Sustainable consumption, a challenge for marketers

Nicolas Lambert, at the time of our meeting fifteen years ago, had recently been named Marketer of the Year as Director of Marketing at Alken Maes. He is now an independent consultant after spending six years as CEO of Fairtrade Belgium. And the leader of the Center for Sustainability Research sets the tone when he highlights this “The ability to conform to what is happening in society is one of the foundations of marketing.”

In terms of sustainability, the lines are moving because the document highlights a study showing that between 2019 and 2021, the number ofenvironmentally active (consumers who consider environmental and sustainability aspects when shopping) increased from 20.6% to 34% … before falling to 20.2% in 2022 due to the purchasing power crisis. Thinking about, designing and addressing sustainable products for this segment of the population is not very complicated. Convincing the remaining 80%, including those who resist any change, is a real challenge! And this is exactly where marketing can help. What a challenge and potential for marketed social science professionals. Because to build a behavior, believe me, you will not find better than them (or rather, “from us”, because I belong to this company)!

product or behaviour

One of the authors of the document highlights the two strategies available to marketers. On the other hand, the sustainability of the “product” through which the brand improves the environmental and social performance of the product. For example, by going to a Fairtrade certified supplier or by offering recyclable packaging. The introduction of short circuit products is also part of this approach. On the other hand, marketers can encourage consumers to adopt sustainable behavior associated with the product: for example, offering a discount if plastic cutlery is rejected in fast food restaurants. We will also mention this bank that offers a more favorable rate in the case of sustainable construction. Autre idee originale née dans la tête d’un marketeur: l’initiative of this détaillant en produits electroménagers qui invite the client à souscrire à un contrat d’entretien à prix coûtant pour alle la durée de vie des appareils qu’il vient de lui Buys. The antithesis of planned obsolescence!

Marketers can also get involved in changing perceptions so that sustainable consumption is seen as…normal. The author of one of the articles cites our perception of a beautiful vegetable as an example: what led to this conviction that the carrot should be very thin and the surface of the potato very smooth? In order to revise this perception, a campaign led by a major retailer (and born in the mind of a marketer) restored their dignity to ‘Ugly fruits and vegetables’ In order to avoid wastage. We’re still talking about perceptions, let’s be honest: If driving a hybrid or electric car is seen as environmentally friendly… boring (Boring), is now considered cool and this ride is very popular geek !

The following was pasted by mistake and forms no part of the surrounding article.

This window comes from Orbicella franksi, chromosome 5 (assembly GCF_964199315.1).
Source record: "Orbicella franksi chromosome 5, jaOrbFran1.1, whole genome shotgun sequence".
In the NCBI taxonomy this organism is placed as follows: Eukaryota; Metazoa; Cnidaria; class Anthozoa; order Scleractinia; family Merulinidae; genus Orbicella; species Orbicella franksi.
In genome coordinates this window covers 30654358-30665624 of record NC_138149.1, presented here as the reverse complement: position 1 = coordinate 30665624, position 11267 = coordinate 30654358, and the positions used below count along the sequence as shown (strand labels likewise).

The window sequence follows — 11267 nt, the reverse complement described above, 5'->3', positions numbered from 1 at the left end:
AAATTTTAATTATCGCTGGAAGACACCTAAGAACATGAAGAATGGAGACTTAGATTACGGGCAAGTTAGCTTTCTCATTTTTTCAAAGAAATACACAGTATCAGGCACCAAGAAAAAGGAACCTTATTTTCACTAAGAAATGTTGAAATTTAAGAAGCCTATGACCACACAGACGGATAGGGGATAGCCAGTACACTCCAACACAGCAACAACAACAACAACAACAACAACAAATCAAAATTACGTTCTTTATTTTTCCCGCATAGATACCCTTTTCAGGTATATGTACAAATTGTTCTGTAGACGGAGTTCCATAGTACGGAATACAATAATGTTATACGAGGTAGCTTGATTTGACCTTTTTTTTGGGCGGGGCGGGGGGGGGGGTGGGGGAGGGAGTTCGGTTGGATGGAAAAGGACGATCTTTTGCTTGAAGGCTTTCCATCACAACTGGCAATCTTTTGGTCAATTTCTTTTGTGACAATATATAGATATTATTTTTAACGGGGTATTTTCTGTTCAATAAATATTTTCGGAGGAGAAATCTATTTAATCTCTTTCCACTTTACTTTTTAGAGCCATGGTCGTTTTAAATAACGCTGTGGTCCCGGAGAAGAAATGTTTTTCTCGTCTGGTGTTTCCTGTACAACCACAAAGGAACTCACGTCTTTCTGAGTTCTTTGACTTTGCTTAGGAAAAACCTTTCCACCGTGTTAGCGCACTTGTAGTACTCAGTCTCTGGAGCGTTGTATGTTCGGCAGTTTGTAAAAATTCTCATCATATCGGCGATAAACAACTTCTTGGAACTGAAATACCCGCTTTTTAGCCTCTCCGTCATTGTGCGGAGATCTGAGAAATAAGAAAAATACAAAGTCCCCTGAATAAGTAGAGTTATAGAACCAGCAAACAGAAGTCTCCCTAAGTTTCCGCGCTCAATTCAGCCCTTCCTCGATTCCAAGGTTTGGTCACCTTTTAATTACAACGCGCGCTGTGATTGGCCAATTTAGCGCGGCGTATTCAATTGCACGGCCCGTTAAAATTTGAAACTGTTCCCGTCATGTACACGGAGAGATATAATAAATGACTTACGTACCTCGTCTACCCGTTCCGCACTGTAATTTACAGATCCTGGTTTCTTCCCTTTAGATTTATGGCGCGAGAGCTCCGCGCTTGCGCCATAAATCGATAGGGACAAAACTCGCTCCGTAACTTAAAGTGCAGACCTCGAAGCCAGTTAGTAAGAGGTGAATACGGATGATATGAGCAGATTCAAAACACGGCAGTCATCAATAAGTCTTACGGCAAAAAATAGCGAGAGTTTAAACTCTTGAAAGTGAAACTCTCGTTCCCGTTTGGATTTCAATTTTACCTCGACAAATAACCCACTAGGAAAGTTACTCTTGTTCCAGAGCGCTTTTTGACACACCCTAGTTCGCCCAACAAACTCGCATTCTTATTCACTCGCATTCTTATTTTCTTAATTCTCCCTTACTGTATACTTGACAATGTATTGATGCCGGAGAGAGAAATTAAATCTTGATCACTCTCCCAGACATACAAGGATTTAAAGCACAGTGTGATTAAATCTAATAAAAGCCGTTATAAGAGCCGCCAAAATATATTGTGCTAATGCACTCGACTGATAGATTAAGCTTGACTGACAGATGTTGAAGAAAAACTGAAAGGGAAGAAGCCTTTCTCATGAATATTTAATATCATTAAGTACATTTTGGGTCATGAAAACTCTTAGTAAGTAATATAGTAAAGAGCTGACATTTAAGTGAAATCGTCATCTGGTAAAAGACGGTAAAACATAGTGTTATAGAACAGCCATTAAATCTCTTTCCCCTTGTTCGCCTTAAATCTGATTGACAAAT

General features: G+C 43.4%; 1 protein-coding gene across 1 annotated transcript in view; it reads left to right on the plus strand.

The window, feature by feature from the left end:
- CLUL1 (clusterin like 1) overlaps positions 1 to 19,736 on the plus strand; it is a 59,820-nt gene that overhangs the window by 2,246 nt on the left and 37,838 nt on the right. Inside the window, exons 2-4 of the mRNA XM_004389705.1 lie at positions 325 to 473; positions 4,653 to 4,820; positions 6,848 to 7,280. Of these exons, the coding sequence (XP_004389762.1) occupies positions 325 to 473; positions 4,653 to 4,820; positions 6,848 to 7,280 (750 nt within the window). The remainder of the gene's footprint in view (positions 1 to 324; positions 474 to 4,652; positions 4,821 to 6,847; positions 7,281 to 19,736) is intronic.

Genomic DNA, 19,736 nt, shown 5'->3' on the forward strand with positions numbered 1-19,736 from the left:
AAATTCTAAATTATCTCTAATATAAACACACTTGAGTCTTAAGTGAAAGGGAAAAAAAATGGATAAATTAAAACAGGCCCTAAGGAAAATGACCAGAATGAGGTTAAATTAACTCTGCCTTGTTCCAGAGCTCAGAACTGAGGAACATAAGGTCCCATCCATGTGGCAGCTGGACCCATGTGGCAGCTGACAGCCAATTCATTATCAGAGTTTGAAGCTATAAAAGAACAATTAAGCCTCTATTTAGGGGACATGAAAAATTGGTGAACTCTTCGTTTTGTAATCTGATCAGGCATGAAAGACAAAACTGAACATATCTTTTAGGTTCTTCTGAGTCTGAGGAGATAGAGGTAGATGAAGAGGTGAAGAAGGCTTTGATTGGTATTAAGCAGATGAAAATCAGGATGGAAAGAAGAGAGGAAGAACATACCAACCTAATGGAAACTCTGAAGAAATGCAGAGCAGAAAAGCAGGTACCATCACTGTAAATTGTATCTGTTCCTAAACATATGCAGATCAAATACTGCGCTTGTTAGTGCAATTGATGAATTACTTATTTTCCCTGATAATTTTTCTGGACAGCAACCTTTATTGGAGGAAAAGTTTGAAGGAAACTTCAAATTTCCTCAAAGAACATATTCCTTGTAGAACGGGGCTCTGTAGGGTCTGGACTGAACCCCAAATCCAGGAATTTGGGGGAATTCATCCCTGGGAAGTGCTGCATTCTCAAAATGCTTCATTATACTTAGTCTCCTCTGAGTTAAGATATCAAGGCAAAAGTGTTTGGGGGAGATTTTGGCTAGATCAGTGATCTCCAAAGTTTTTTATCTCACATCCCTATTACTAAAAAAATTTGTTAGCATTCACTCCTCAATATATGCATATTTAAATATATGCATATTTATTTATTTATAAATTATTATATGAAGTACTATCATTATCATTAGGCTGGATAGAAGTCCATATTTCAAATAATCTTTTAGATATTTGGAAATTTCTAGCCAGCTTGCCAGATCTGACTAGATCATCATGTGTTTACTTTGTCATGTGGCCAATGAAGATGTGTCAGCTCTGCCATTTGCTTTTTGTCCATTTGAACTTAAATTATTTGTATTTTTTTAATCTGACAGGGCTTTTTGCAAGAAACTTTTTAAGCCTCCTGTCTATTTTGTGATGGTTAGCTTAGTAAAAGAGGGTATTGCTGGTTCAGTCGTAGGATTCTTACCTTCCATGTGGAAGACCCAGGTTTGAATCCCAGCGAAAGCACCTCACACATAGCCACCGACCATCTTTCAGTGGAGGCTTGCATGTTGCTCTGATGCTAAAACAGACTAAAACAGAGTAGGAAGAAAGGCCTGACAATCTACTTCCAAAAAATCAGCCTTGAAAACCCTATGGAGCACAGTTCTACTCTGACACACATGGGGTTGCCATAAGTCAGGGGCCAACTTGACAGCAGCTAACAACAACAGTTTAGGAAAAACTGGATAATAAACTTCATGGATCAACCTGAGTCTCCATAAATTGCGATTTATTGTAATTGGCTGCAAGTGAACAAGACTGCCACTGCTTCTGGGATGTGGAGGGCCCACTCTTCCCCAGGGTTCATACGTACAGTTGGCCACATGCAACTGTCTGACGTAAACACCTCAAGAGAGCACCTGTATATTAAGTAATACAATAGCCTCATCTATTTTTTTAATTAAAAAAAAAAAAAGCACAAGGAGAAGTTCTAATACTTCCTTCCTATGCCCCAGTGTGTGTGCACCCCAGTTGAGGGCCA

Find the right argument

Promoting sustainable buying behavior often ultimately involves an argument that it will not be particularly environmental. Nicolas Lambert, author of a book due to be published next March on the subject by Éditions Racine, talks about a discussion with Stib’s marketing director who argued that the main reason users left their car for public transport was not the environment but convenience gains. And in these times of auto show where “all electric cars” are in order, the tax argument for adopting hybrid and electric cars is another example.

More strategically, Natalie Erdmanis, one of the authors of the “Green Book”, says that brands should review their production and sales process by applying the 3 “Re” rule: Reduce the reuse of recycled materials. I should add that it is clear that the financiers behind these brands will have to find business models that are adaptable (dare we say that) and sustainable!

when advertisers get involved

The designers and strategists of the agencies involved in teamwork set the ambition to create conscious brands that combine sustainability and luxury and are betting on making transition not just bearable but desirable! Those who find the right words and images that appeal to our feelings do their best to express in communication that sustainability is also “more” and not necessarily “less”. “buy less” is “more freedom”; “Less possession” means “more luxury and luxury.” Challenging…but not that much, trust them!

As Natalie Erdmanis points out, “Marketers are the actors in an economic model based on progress, growth, profit, and profitability… There are many notions that question the imperatives of sustainability.” The company I belong to understands this and wants to participate in a change that no longer separates the planet from the human because, in the words of David Brewer, “There is no business on a dead planet.”

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